At the back of the folder was a slim notebook, like French cahiers brouillon: soft-cover booklets with exceptionally thin paper and faded grid markings. Every page was filled with Mamadou’s handwriting. His letters were round and small, but the stems reached high and low, tangling with the lines above and below.
“These are songs that I wrote,” he told me. “I know I can’t – I know I must work and do this—” he gestured out the window, vaguely toward the onion fields—“but I would really like to sing. I think singers are the most good people.”
He began to read me his songs. They were all titled in a self-explanatory fashion: “The Hussling Life,” “I Love You Baby,” “It Is For My Family.” After the titles, though, the lyrics startled me: they were frank, and they were true. I couldn’t help but smile a little every time he used “hustling”—on the page, “hussling”—to refer to work.
He paused before reading “It Is For My Family.”
“I have not seen them in many years,” he said. “It’s for them that I’m here. Yes I want to go to Europe, England, America, but more important is that they are there.” I caught the slip of Wolof into English. The way to say that you’re fine, or that your family is well, is maangi fi rekk, or nungi fi rekk: I am here only, or they are here only. That they are in existence in the world is, perhaps, enough.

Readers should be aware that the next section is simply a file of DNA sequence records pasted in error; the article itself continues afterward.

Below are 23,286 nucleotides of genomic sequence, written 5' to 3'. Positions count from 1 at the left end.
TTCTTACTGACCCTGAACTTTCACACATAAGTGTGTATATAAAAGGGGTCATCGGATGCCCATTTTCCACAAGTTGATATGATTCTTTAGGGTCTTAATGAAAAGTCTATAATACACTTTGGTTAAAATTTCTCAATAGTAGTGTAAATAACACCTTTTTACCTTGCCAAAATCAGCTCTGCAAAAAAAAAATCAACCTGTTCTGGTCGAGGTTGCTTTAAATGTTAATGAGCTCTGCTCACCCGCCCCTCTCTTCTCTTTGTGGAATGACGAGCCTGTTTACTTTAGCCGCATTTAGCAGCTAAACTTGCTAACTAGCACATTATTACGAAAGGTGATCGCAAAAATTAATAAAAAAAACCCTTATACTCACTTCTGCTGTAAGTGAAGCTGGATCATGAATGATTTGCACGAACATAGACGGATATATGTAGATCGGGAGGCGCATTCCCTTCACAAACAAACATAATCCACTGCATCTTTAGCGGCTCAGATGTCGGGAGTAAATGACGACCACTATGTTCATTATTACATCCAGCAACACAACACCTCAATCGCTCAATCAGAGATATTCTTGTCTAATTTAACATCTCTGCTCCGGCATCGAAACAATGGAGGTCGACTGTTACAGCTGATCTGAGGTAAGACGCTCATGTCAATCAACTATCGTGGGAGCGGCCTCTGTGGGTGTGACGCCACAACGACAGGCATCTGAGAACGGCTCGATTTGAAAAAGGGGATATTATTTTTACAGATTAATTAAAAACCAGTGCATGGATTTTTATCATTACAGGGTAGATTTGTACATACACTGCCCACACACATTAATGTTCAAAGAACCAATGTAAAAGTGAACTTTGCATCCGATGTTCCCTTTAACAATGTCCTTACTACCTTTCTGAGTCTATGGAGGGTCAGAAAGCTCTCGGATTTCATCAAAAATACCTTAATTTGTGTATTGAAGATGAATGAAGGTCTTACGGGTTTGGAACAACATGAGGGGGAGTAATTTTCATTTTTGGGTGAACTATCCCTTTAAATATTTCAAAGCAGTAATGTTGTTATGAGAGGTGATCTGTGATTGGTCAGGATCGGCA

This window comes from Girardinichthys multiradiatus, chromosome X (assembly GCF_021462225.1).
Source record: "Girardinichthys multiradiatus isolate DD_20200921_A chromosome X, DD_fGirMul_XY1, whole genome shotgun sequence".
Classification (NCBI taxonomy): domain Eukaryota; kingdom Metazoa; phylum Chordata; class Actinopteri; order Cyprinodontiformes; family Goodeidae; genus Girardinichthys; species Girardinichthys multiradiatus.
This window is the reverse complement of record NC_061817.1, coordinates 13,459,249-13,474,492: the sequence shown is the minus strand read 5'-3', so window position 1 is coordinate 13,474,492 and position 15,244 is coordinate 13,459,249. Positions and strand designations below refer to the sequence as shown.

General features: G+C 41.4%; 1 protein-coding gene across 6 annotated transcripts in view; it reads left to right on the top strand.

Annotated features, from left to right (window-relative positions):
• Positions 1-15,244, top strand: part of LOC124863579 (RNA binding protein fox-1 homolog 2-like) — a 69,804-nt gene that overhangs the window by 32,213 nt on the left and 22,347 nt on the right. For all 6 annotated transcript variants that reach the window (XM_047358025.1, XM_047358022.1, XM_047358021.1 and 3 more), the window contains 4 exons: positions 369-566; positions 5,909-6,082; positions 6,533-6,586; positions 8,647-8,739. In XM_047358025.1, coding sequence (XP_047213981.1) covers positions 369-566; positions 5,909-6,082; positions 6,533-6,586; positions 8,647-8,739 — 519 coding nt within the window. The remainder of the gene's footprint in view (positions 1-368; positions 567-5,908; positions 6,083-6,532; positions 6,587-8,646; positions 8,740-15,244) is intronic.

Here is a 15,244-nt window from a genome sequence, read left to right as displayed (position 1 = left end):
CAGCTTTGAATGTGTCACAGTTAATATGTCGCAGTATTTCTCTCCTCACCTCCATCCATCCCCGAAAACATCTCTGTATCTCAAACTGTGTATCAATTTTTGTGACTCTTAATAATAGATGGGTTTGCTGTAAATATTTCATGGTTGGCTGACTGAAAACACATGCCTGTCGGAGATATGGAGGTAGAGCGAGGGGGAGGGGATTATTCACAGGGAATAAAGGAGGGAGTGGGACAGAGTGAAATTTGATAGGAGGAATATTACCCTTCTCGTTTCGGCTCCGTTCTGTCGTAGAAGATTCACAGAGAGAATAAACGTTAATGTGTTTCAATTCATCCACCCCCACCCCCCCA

I read along as he read aloud. The lyrics weren’t spaced traditionally with short four-line verses: all the sentences ran together, every line full. He didn’t heed the margin, either. The page was brimming with ink.
He wrote the song to his father, his mother, his sister, his brother. There was nothing really singular about what he wrote—nothing about the song was specific to him at all. All the song really said, very plainly, was that he missed them.
“I really like that one,” I said.
He was silent. We both looked at the words on the page.
Mamadou shuffled things around again and returned to the front of the folder, to some photographs we’d skipped initially. He flipped through them, and introduced me to the people in each.
“I want to give you one,” he said. “You pick one picture.”
“I couldn’t take that from you,” I said. There were none of him alone, and I didn’t want to deprive him of seeing his own friends or family.